Austen movies are usually too candy, too gaudy and way too trussed up, everyone in pinched shoes, bonnets and stays laced way too tight. I suspect Regency is my least liked fashion era culminating in those hysterical ringlets and bonnets. Needless to say, I loathed the recent Anya Taylor-Joy version of Emma.

But here we had understated, slightly tousled Austen. The cast could breathe in their costumes, hair and clothes were allowed to get wind blown and even wet. The palette went from soft ivory to dusty black sprinkled with jewel tones that glimmered rather than screamed. The interiors were pastels but kind of soft and dusty.

Hardy Yusuf as Charles Musgrove, Jake Siame as James Musgrove, and Dakota Johnson as Anne Elliot in Persuasion. Photo / Nick Wall, Netflix

I was fleetingly optimistic but inevitably there came the wittering and twittering, the parade of ridiculous characters. And way too many macaroon towers. And a fluffy bunny.

I adore Richard E. Grant (withnail and I, definitely Team Brontë), he stole the show as always but basically he was the conductor of an Oompah band made up of predictably vain, avaricious twits. This weird, implausible gulf between the supporting buffoons and the always clever, selfless, self-effacing leads is one of the aspects of Jane Austen that really irritates me.

Dakota Johnson as clever, selfless, self-effacing Anne Elliot is very likeable and has some great direct to camera one-liners.

Dakota as an "understated, slightly tousled" Anne Elliot. Photo / Nick Wall, Netflix

However, the plot evolved into the predictable. Lovers have misunderstandings, lovers are tempted by other suitors and manipulated by schemers, lovers miraculously unite just at the last minute, hooray! 

As my mind wandered and Dakota continued to clutch the bunny and do that direct to camera thing, I kept thinking I was watching Fleabag (100% Team Brontë), expecting Olivia Colman to appear in all her glory. That got me wondering if she has already, or is yet to don the bonnet and take on one of the twittery roles? Thespians love hamming it up but at least, like Richard E. Grant, she’ll do it fabulously.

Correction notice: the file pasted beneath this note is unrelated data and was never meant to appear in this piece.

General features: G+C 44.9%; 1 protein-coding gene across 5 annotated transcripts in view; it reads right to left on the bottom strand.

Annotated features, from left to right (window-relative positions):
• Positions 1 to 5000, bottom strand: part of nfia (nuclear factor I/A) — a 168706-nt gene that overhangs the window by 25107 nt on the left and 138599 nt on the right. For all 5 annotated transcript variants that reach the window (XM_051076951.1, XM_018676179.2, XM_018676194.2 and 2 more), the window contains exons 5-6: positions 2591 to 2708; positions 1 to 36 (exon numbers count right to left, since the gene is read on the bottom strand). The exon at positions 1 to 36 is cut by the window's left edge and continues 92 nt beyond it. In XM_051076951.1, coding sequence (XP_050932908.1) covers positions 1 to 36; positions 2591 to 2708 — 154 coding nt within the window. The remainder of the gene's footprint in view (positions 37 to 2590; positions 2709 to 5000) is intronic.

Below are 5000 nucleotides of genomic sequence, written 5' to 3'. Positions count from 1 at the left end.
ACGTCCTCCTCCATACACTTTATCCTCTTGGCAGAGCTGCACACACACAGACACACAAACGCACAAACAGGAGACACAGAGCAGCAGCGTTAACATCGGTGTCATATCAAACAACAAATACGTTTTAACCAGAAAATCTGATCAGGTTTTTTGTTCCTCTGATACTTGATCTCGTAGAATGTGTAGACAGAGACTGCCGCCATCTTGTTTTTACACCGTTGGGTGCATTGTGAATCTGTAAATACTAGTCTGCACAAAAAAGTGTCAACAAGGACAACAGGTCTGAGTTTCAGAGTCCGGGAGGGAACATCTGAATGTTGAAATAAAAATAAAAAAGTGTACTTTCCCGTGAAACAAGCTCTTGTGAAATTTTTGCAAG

Anyway, anyway, distractions aside, I did watch it through; I did idly wonder what happened to the bunny. I can even go so far as to say it is probably the best Austen movie I’ve seen. I will even read the book, maybe that will be the revelation!

But in the meantime, sorry, I am still 100% Team Brontë. Give me acres of black taffeta, windswept moors and a mad woman in the attic any day.

And so to finish, I turn to my brooding hero and exclaim, “Heathcliff, where be tha gun? There be a rabbit on the loose!”

Creativity, evocative visual storytelling and good journalism come at a price. Support our work and join the Ensemble membership program
No items found.

Lydia Rose Bewley as Penelope Clay, Richard E. Grant as Sir Walter Elliot, Dakota Johnson as Anne Elliot, and Yolanda Kettle as Elizabeth Elliot. Photo / Nick Wall, Netflix

Back when I was a teenager discovering everything in the universe and deciding what to fall madly in love with, I decided, in my very black and white way, that everyone could be divided into two teams.

You were either Team Brontë or Team Austen, depending on your author preference. Having determined that, if you were a Brontë, you automatically also belonged to Team Rolling Stones and Austens were also Team Beatles. 

Brontë/Rolling Stones people were expansive and impassioned, revelled in broad open spaces, were up for anything and shared a certain sympathy for the devil. Austen/Beatles people twittered and wittered away in parlours with a glorified Oompah band as the soundtrack. Simple.

I’ve stuck with this theory all my life while still managing to have plenty of Austen friends. I held many of the opposition team in very high regard, even as I irrationally dismissed their author and band with a nonchalant shrug.

And then something curious happened. One of my Austen friends kept banging on about Peter Jackson’s Beatles documentary, adamant that I had to watch it, that I would love it. To shut him up, I pushed play and god damn it! I loved it!

The colour palette was absolutely beautiful, the fur coats were fucking cool, the Beatles were funny, endearing and brainy. Then I had to admit that Here Comes the Sun has always been one of my favourite songs and Come Together is fantastic.

There was a big, fat but – I still can’t stand what I think of as the Oompah songs, Ob-La-Di, When I’m 64, Yellow Submarine. I blame Paul McCartney. But I quietly acknowledged that maybe the Beatles were just a little bit cooler than I’d previously thought and maybe, sometimes, the Rolling Stones can be try hard, cliched old rockers.